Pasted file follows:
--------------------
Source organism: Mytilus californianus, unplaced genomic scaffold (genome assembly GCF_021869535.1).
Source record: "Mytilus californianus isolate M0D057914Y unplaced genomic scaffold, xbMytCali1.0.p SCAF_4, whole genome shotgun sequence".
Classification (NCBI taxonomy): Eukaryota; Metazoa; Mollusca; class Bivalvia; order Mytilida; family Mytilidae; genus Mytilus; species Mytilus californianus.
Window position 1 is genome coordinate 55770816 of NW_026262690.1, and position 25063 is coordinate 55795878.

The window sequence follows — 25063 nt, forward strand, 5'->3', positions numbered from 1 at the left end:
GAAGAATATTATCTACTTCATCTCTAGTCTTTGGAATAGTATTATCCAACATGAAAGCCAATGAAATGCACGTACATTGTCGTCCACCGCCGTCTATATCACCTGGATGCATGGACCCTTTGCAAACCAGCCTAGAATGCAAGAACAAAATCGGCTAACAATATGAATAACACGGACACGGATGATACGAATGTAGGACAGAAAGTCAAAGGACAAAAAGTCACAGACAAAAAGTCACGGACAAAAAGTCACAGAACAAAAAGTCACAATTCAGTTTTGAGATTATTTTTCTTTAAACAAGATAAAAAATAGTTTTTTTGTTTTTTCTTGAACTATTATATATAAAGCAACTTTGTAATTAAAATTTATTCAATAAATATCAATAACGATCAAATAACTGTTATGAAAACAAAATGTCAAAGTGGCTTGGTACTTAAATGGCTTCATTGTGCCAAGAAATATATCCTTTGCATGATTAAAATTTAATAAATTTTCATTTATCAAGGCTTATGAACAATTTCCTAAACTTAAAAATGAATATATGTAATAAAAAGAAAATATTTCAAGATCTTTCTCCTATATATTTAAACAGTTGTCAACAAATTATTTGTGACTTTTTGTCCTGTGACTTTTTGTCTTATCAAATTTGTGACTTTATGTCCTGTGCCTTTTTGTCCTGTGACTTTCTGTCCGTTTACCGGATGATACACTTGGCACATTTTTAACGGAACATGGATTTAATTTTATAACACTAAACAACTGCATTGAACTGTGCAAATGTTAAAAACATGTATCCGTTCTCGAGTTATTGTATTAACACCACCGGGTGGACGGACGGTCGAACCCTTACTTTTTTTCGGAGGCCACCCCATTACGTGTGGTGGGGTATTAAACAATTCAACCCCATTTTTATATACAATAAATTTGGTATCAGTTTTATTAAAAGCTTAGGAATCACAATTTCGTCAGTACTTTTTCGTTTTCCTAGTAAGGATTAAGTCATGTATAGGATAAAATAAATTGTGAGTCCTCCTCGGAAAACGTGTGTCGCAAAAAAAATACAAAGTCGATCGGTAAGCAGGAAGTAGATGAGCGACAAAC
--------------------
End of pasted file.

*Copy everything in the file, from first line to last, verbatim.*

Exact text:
Source organism: Mytilus californianus, unplaced genomic scaffold (genome assembly GCF_021869535.1).
Source record: "Mytilus californianus isolate M0D057914Y unplaced genomic scaffold, xbMytCali1.0.p SCAF_4, whole genome shotgun sequence".
Classification (NCBI taxonomy): Eukaryota; Metazoa; Mollusca; class Bivalvia; order Mytilida; family Mytilidae; genus Mytilus; species Mytilus californianus.
Window position 1 is genome coordinate 55770816 of NW_026262690.1, and position 25063 is coordinate 55795878.

The window sequence follows — 25063 nt, forward strand, 5'->3', positions numbered from 1 at the left end:
GAAGAATATTATCTACTTCATCTCTAGTCTTTGGAATAGTATTATCCAACATGAAAGCCAATGAAATGCACGTACATTGTCGTCCACCGCCGTCTATATCACCTGGATGCATGGACCCTTTGCAAACCAGCCTAGAATGCAAGAACAAAATCGGCTAACAATATGAATAACACGGACACGGATGATACGAATGTAGGACAGAAAGTCAAAGGACAAAAAGTCACAGACAAAAAGTCACGGACAAAAAGTCACAGAACAAAAAGTCACAATTCAGTTTTGAGATTATTTTTCTTTAAACAAGATAAAAAATAGTTTTTTTGTTTTTTCTTGAACTATTATATATAAAGCAACTTTGTAATTAAAATTTATTCAATAAATATCAATAACGATCAAATAACTGTTATGAAAACAAAATGTCAAAGTGGCTTGGTACTTAAATGGCTTCATTGTGCCAAGAAATATATCCTTTGCATGATTAAAATTTAATAAATTTTCATTTATCAAGGCTTATGAACAATTTCCTAAACTTAAAAATGAATATATGTAATAAAAAGAAAATATTTCAAGATCTTTCTCCTATATATTTAAACAGTTGTCAACAAATTATTTGTGACTTTTTGTCCTGTGACTTTTTGTCTTATCAAATTTGTGACTTTATGTCCTGTGCCTTTTTGTCCTGTGACTTTCTGTCCGTTTACCGGATGATACACTTGGCACATTTTTAACGGAACATGGATTTAATTTTATAACACTAAACAACTGCATTGAACTGTGCAAATGTTAAAAACATGTATCCGTTCTCGAGTTATTGTATTAACACCACCGGGTGGACGGACGGTCGAACCCTTACTTTTTTTCGGAGGCCACCCCATTACGTGTGGTGGGGTATTAAACAATTCAACCCCATTTTTATATACAATAAATTTGGTATCAGTTTTATTAAAAGCTTAGGAATCACAATTTCGTCAGTACTTTTTCGTTTTCCTAGTAAGGATTAAGTCATGTATAGGATAAAATAAATTGTGAGTCCTCCTCGGAAAACGTGTGTCGCAAAAAAAATACAAAGTCGATCGGTAAGCAGGAAGTAGATGAGCGACAAAC